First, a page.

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Wrightsville “Farthest East” Monument Dedicated on July 4, 1900

Photos courtesy of Bobby Housch and the popular Gettysburg Daily blog. Taken in September 2009 with Scott Mingus while videotaping a tour of Wrightsville’s Civil War heritage.

This impressive old Civil War memorial has stood for more than a century at the intersection of Hellam Street (once the famed Lincoln Highway) and Fourth Street in downtown Wrightsville, Pennsylvania. It commemorates the town as the point farthest east reached by the Confederate army during the 1863 Gettysburg Campaign. Union militia burned the mile-and-a-quarter long wooden covered bridge over the Susquehanna River to prevent the Rebels from marching into Lancaster County.
Here is an old newspaper account of the dedication of this memorial, an event that marked the apex of the summer season of 1900 for the residents of the river town.

Baltimore Sun, July 10, 1900.
Note that the reporter got his facts a tad incorrect. Brigadier General John B. Gordon, of course, did accompany his brigade to Wrightsville and in fact watered his horse in the Susquehanna River. The Union militia was the local command of Colonel Jacob G. Frick, a future Medal of Honor recipient who reported to Major General Darius N. Couch (not Crouch) who was in his Harrisburg office during the invasion.

The main speaker for the dedication ceremony was one-term U.S. Congressman Edward Danner Zeigler, a Democrat originally from Bedford, PA. He graduated from Pennsylvania College at Gettysburg in 1865. He then taught classes at the York Academy for a couple of years before studying law. Zeigler was admitted to the bar in 1868 and established a law practice in York. He served as the county commissioner’s clerk in 1871-72 and was a counsel to the board of commissioners for a time before becoming the district attorney of York County from 1881 until 1883. He was a delegate to the 1884 Democratic National Convention.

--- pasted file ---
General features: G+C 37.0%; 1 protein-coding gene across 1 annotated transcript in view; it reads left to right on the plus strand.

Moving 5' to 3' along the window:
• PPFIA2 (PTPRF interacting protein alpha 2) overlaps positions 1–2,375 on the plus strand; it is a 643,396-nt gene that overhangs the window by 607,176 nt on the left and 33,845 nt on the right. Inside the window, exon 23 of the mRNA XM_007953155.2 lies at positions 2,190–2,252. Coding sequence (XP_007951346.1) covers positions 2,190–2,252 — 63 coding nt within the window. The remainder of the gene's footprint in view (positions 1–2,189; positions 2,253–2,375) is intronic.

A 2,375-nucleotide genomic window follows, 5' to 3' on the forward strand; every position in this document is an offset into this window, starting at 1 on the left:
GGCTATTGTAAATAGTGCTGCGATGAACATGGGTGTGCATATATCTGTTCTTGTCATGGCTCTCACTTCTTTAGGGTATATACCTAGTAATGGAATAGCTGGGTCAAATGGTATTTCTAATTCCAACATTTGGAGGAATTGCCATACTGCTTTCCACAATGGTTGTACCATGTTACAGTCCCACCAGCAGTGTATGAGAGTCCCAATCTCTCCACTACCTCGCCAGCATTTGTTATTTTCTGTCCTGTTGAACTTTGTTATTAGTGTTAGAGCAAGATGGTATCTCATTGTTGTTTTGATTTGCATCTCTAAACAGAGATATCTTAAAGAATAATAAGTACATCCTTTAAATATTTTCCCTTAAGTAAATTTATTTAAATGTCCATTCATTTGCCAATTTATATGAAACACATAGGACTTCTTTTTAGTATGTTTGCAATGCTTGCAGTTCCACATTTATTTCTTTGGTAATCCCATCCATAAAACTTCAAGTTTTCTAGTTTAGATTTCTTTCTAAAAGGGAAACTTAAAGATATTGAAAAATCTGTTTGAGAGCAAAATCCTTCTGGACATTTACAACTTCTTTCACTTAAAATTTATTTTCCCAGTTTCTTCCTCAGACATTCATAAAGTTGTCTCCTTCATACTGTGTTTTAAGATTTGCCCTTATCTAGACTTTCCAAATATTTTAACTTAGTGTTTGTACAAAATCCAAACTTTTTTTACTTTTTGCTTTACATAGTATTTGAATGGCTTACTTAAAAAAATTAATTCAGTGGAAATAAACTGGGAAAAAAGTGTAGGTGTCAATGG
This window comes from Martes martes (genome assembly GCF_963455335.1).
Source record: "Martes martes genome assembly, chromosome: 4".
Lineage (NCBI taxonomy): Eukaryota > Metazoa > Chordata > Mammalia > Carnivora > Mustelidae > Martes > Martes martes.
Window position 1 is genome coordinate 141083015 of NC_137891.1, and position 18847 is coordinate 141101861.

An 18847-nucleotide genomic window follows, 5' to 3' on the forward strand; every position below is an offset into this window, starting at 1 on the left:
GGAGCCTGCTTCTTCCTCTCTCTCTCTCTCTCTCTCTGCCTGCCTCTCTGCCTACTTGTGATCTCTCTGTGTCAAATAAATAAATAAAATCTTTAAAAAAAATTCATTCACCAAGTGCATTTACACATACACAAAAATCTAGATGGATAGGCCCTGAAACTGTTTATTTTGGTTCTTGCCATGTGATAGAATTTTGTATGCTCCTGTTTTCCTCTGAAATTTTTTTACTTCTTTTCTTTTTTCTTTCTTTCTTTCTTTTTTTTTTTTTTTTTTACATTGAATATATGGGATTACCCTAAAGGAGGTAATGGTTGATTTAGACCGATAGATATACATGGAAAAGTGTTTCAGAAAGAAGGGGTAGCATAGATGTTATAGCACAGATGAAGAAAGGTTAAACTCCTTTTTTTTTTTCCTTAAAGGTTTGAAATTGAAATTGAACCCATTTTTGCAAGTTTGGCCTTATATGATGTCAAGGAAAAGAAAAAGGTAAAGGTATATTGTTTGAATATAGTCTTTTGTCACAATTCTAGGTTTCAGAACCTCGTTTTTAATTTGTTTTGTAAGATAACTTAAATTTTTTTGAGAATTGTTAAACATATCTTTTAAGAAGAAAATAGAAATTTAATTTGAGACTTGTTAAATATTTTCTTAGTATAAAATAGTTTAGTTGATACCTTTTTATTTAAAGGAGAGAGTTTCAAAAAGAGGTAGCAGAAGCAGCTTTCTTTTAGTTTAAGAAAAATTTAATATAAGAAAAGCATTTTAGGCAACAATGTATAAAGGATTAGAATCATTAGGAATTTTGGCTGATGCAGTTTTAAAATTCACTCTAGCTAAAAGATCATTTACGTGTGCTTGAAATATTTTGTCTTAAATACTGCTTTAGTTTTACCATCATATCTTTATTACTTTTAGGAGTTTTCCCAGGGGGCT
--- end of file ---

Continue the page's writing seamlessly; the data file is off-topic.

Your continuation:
York Countians elected Zeigler as a Democrat to the Fifty-sixth Congress. Despite his frequent public appearances such as the Wrightsville monument dedication speech, he was an unsuccessful candidate for renomination in 1900.
He resumed the practice of law and was appointed by the judge of the court of common pleas of York County to be the auditor of the offices of prothonotary, register of wills, clerk of the court, treasurer, and recorder of York County. He served from 1923 to 1925.
He returned to his law practice in York until his death there in 1931. He is interred in Prospect Hill Cemetery along North George Street.
(Information from the Biographical Directory of the United States Congress).

Confederate cavalryman James Hodam rode by this intersection on June 29, 1863 following the unsuccessful expedition to capture the vital bridge. Riding down to the river bank, he noted that “the remains of iron foundries and mills strew the ground while nothing of the bridge remained except some thirteen great stone pillars with here and there a piece of burned timber clinging to them….” On the far bank, the Virginian could see “the glint of the Federal sentinels’ muskets.”
Knowing that the mission was a failure and the troops were being recalled to their base camps in York, Private Hodam and his comrades in Company C of the 17th Virginia Cavalry took “a longing look at the blue-coated sentinels on the Columbia shore of the Susquehanna” before returning to York to rejoin their commander, Colonel William H. French.
Hodam and his colleagues were among the Rebels who reached the “farthest east” point commemorated by the 1900 Wrightsville monument.